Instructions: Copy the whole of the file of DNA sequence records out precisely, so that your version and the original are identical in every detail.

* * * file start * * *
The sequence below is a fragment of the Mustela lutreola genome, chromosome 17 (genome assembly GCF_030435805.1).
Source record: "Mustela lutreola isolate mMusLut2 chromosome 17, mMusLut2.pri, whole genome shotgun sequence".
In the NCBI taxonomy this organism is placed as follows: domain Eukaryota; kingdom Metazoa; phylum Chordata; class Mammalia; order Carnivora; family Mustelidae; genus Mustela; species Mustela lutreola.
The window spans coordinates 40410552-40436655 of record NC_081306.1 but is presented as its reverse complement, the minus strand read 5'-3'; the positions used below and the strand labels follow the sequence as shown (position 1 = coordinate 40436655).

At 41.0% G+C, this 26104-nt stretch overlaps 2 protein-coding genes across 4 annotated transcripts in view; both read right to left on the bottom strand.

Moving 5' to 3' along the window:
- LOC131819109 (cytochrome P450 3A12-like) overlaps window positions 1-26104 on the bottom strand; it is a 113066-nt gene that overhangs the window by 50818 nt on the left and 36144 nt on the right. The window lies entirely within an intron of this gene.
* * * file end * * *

The sequence below is a fragment of the Mustela lutreola genome, chromosome 17 (genome assembly GCF_030435805.1).
Source record: "Mustela lutreola isolate mMusLut2 chromosome 17, mMusLut2.pri, whole genome shotgun sequence".
In the NCBI taxonomy this organism is placed as follows: domain Eukaryota; kingdom Metazoa; phylum Chordata; class Mammalia; order Carnivora; family Mustelidae; genus Mustela; species Mustela lutreola.
The window spans coordinates 40410552-40436655 of record NC_081306.1 but is presented as its reverse complement, the minus strand read 5'-3'; the positions used below and the strand labels follow the sequence as shown (position 1 = coordinate 40436655).

At 41.0% G+C, this 26104-nt stretch overlaps 2 protein-coding genes across 4 annotated transcripts in view; both read right to left on the bottom strand.

Moving 5' to 3' along the window:
- LOC131819109 (cytochrome P450 3A12-like) overlaps window positions 1-26104 on the bottom strand; it is a 113066-nt gene that overhangs the window by 50818 nt on the left and 36144 nt on the right. The window lies entirely within an intron of this gene.